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Attributed to John Cheere (d. 1787)

William Shakespeare (1564-1616) late eighteenth century

Marble | 71.0 x 48.0 x 24.0 cm (whole object) | RCIN 36980

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  • White marble bust of Shakespeare when a young man, his head turned slightly to the left, with hair brushed back, lightly bearded, wearing a buttoned chemise with tassels at the collar and cloak over right shoulder; on a turned socle.

    This bust of William Shakespeare is thought to have been made by the prominent eighteenth-century sculptor John Cheere (1709-1787) as it bears close similarities to another plaster example made by the same sculptor in 1762. This bust was acquired by George IV to be placed in the Grand Corridor at Windsor Castle. Now, it is usually kept in the Royal Library, and has been there for over a century.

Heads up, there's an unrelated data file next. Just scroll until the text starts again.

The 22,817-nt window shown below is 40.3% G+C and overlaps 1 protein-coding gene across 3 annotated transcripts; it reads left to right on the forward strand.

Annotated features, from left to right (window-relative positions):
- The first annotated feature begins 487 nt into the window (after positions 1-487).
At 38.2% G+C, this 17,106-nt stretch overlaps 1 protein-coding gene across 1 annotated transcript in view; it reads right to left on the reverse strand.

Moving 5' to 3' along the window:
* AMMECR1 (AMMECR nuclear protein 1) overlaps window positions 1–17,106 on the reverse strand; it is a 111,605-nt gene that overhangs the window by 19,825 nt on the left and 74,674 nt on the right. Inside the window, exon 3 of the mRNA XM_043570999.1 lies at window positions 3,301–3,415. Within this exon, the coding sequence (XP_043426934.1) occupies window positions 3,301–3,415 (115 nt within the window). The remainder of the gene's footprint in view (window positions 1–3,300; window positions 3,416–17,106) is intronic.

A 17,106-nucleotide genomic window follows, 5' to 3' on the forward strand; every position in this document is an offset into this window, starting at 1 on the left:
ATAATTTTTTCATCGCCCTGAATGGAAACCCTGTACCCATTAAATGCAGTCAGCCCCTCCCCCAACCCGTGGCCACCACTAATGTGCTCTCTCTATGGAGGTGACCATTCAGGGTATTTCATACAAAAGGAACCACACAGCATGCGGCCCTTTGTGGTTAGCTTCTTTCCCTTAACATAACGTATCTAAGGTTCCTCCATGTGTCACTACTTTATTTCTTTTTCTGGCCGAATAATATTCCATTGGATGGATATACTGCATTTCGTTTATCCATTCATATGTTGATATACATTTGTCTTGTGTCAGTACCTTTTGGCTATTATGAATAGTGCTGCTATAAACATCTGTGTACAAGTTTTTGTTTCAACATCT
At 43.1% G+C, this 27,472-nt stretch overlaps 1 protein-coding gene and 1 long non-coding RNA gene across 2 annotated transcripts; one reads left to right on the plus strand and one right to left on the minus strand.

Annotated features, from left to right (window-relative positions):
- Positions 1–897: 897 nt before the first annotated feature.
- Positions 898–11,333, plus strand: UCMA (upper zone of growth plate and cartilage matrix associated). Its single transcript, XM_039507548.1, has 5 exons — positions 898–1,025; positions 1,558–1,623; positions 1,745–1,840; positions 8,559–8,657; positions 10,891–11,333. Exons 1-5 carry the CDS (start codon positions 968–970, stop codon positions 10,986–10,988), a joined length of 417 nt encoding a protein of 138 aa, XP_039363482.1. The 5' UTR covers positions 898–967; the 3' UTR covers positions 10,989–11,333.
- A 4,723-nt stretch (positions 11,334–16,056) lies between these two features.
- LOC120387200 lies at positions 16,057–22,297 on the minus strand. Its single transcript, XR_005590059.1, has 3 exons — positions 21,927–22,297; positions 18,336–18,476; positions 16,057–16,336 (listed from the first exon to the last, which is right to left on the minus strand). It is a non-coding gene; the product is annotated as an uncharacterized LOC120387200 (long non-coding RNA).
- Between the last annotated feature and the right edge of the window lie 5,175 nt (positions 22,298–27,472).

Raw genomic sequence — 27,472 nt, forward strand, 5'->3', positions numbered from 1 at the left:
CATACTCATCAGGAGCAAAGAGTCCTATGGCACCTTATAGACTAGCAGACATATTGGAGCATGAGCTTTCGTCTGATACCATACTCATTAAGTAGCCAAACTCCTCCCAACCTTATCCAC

With the revival of theatre following the restoration of the monarchy in 1660, and especially throughout the eighteenth century, prominent literary figures like the poet Alexander Pope and the prominent actor (and later theatre manager) David Garrick set out to restore the status of William Shakespeare as England’s greatest literary figure. As William Shakespeare’s reputation grew, a new demand for representations and images of the Elizabethan poet and playwright arose. Busts such as this one attributed to John Cheere, and others made by prominent sculptors of the period John Michael Rysbrack and Louis-Francois Roubiliac, would have been commissioned along with others of English worthies from the fields of Arts, Philosophy and Science, to be displayed in the classical fashion in libraries and domestic galleries.

    Acquired by George IV

  • Medium and techniques



    71.0 x 48.0 x 24.0 cm (whole object)

  • Category

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